‘Terror propaganda:’ Turkish student detained, kicked out of dormitory ‘after speaking Kurdish’

‘Terror propaganda:’ Turkish student detained, kicked out of dormitory ‘after speaking Kurdish’
A Kurdish student says she lost her scholarship, was kicked out of her dormitory and questioned by police after her roommates heard her speaking in Kurdish on the phone. Her roommates filed a complaint accusing Pinar Cetinkaya of terror propaganda.

Cetinkaya, a first-year student at Adnan Menderes University in the city of Aydin, told media she was speaking Kurdish on the phone with her parents, because they don't speak Turkish.

Three of her roommates overheard the conversation, found the language suspicious, and filed a complaint against the 20-year-old with the hostel managers, accusing the girl of terror propaganda, Turkish daily Milliyet reported

“My roommates in the dormitory were looking at me as if I were a terrorist, because I had to speak with my family in Kurdish," she told Turkey’s Dogan Agency (DNA). "We had several disputes earlier. I cannot comment further… I am being dismissed for two people’s claims... They have played with my life and my future.”

She said she had a clean criminal record and was victim of “ethnic discrimination.” Following the complaint, Cetinkaya had her scholarship cut, and was kicked out of her dormitory, local media reported on Friday.

“How can we be sure that you are not a suicide bomber?” she was told, according to DNA.

To add insult to injury, Cetinkaya was detained and questioned by Turkish police.

Three days later, when she wanted to collect her belongings from the dormitory, the student was not even allowed to enter and was accused of wearing an explosives vest, Rudaw media network reported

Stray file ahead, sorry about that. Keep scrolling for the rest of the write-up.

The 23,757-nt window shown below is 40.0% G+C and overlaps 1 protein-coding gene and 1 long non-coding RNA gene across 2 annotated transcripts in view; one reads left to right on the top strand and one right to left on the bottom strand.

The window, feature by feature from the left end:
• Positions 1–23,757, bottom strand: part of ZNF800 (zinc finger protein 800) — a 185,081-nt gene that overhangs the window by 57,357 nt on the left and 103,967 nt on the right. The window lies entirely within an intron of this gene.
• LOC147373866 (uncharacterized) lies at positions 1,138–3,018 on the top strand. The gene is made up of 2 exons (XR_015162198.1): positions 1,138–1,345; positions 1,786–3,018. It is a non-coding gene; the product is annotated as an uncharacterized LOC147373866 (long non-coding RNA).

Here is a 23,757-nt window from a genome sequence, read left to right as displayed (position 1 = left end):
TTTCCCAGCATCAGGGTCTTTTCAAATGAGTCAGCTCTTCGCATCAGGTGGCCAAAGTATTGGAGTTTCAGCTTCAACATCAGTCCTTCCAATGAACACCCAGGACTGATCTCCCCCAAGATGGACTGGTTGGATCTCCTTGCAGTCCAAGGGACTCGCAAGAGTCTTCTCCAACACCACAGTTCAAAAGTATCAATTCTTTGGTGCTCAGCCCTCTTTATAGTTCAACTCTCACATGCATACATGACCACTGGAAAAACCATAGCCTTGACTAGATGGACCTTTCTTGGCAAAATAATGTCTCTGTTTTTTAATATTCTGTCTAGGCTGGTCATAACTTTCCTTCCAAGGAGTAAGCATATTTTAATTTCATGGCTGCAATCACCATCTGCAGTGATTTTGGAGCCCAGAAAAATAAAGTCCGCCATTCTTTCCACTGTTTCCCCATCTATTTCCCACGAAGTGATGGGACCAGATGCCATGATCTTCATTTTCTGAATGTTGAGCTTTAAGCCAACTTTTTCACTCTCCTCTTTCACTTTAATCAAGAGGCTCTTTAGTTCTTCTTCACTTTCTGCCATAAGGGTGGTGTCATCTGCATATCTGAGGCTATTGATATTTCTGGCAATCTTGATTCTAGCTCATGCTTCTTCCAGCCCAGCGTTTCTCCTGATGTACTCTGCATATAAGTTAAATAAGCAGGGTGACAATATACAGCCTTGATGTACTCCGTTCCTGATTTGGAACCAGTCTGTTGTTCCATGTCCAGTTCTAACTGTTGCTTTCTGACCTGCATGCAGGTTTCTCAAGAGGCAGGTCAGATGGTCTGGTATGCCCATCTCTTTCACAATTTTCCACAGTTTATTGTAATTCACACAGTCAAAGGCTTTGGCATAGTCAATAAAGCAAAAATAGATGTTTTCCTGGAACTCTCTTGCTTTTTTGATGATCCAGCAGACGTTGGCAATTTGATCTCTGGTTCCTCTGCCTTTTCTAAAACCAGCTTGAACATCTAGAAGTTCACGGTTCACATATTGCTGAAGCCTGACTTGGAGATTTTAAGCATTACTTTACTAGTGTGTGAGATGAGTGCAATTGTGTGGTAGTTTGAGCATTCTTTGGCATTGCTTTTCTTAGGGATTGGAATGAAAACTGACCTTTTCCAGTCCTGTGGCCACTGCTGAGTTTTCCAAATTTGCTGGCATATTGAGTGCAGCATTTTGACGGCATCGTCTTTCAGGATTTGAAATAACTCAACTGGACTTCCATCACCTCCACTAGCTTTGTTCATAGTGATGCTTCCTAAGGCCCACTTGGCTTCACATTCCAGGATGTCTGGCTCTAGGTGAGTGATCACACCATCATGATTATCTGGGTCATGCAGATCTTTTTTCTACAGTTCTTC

Earlier this week, Turkish President Recep Tayyip Erdogan publicly stated that some universities in Turkey are hotbeds of terrorism.

“Some universities have become separatist terrorist organization camps,” Erdogan said when receiving an honorary doctorate from Kocaeli University on Friday. “Do not tolerate these organizations using force,” he advised.

Ankara's operation against the Kurdistan Workers Party (PKK) began in July 2015, breaking a two-year ceasefire between the two sides and reigniting a conflict that has killed over 40,000 people since 1984.

European leaders and international human rights groups have fiercely criticized the operation. On Friday, the UN said they would send a mission to Turkey to investigate alleged human rights abuses in the country's mainly Kurdish southeast.

Earlier this year, 200 academics from around the world signed a petition denouncing Turkey’s military operation against the Kurds. The document was branded "terrorist propaganda" by the Turkish government, and over 20 academics were detained by the Turkish authorities for signing it.